[MARMAM] Franklin et al. 2017

Wally Franklin wally at oceania.org.au
Tue Jan 9 20:17:45 PST 2018


On behalf of Co-Authors we are pleased to announce a recent publication:

Franklin, W., Franklin, T., Andrews-Goff, V., Paton, D.A., and Double, M. 2017. Movement of two Humpback whales (Megaptera novaeangliae)
 satellite-radio tagged off Eden, NSW and matched by photo-identification with the Hervey Bay catalogue. J. CETACEAN RES. MANAGE(17): 29-33.

Photo-identification studies of humpback whales off eastern Australia show low levels of
intermingling between eastern Australia and New Caledonia whales and that some eastern
Australian humpback whales migrate through the southern waters of New Zealand en route to
Antarctic feeding areas. Furthermore photo-identification studies have shown that the waters
near the Balleny Islands, in Antarctic IWC Management Area V, are a feeding area for some
eastern Australian humpback whales. However such studies provide no details of the routes
taken between New Zealand and Australia and to and from Antarctic feeding areas. Sixteen
humpback whales were satellite-linked radio tagged off Eden NSW in 2008. The number and
duration of the tag positions reported revealed complete migratory transits from Eden to
Antarctic IWC Management Area V and IV feeding areas. Photographs of the Eden
humpback whales were compared to the Hervey Bay photo-identification catalogue and
yielded two matches, identified from lateral body marks and dorsal fins. This study provides
the first evidence that during the southern migration some humpback whales stopover at
Hervey Bay and also migrate past Eden on the NSW coast. The tracks of the two whales from
Eden showed that a male sighted in Hervey Bay in the same season moved southeast from
Eden towards southern New Zealand. A female with site-fidelity to Hervey Bay in previous
seasons, accompanied by a calf when the tag was deployed, moved down and around the
coast of Victoria, across Bass straight and then southwest into the Antarctic IWC
Management Area IV feeding area. Eden may be a migratory hub for humpback whales
departing from and approaching the east coast of Australia. This study suggests that eastern
Australian humpback whales may exhibit a more diverse range of feeding destinations, after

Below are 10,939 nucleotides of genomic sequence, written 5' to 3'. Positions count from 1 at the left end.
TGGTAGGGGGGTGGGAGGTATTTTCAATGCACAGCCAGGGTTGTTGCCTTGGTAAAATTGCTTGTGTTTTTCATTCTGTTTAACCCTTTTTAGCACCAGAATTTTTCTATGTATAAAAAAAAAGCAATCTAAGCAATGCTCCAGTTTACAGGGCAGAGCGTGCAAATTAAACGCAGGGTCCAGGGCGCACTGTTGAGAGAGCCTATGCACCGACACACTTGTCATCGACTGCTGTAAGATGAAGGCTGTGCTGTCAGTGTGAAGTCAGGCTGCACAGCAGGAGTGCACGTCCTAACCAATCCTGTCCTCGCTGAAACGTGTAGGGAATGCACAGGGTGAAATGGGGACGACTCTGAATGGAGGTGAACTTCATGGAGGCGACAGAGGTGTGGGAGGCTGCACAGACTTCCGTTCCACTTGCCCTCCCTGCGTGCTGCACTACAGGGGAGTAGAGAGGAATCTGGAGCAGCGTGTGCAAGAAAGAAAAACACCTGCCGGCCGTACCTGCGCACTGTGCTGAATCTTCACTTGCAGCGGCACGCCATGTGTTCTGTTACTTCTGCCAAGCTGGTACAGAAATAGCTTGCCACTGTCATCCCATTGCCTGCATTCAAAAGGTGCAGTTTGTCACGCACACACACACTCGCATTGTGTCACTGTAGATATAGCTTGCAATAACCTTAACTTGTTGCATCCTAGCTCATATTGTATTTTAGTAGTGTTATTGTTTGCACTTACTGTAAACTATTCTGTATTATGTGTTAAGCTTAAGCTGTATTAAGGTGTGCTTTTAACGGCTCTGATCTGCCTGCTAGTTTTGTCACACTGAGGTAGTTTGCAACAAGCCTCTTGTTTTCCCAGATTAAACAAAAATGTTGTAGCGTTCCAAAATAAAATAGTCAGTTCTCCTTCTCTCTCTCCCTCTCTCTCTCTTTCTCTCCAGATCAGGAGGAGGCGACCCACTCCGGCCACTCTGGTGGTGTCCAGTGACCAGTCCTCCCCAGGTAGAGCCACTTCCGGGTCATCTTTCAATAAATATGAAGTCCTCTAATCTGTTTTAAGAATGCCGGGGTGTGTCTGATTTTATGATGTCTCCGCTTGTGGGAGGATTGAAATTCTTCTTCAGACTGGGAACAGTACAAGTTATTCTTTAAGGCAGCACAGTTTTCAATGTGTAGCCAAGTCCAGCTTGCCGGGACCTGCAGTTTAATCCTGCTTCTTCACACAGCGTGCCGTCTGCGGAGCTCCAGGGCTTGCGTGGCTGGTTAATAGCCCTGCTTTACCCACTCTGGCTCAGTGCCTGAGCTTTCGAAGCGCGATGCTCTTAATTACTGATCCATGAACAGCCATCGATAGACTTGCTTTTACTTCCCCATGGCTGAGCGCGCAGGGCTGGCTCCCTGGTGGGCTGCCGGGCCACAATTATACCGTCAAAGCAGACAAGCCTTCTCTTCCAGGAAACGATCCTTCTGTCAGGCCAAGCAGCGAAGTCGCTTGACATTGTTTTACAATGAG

leaving Australian coastal waters, than previously reported.

PDF’s available from: wally at oceania.org.au <mailto:wally at oceania.org.au> 


Wally & Trish Franklin

Wally Franklin PhD
The Oceania Project
PO Box 646 Byron Bay NSW 2481 Australia
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Email: wally at oceania.org.au <mailto:wally at oceania.org.au>
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The Oceania Project <http://www.oceania.org.au/>
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Songlines - Songs of the eastern Australian humpback whales <http://www.songlinesofthewhales.org/>
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Southern Cross University Whale Research Centre <https://www.scu.edu.au/research-centres/marine-ecology-research-centre/whales-and-dolphins/whale-and-dolphin-research/hervey-bay-whale-research-project/>
 <http://epubs.scu.edu.au/theses/357/>Dr Trish Franklin <http://epubs.scu.edu.au/theses/357/> |  <https://soundcloud.com/iwhales>PhD Thesi <http://epubs.scu.edu.au/theses/357/>s    Google Scholar Citations <https://scholar.google.com.au/citations?user=RAOLIrMAAAAJ&hl=en&authuser=1>
 <http://epubs.scu.edu.au/theses/422/>Dr Wally Franklin <http://epubs.scu.edu.au/theses/422/>  <http://epubs.scu.edu.au/theses/422/>|  <https://soundcloud.com/iwhales>PhD Thesis <http://epubs.scu.edu.au/theses/357/>   Google Scholar Citations <https://scholar.google.com.au/citations?user=2wA6lL8AAAAJ&hl=en>

Humpback whales - Spread the Story <https://www.gofundme.com/theoceaniaproject>

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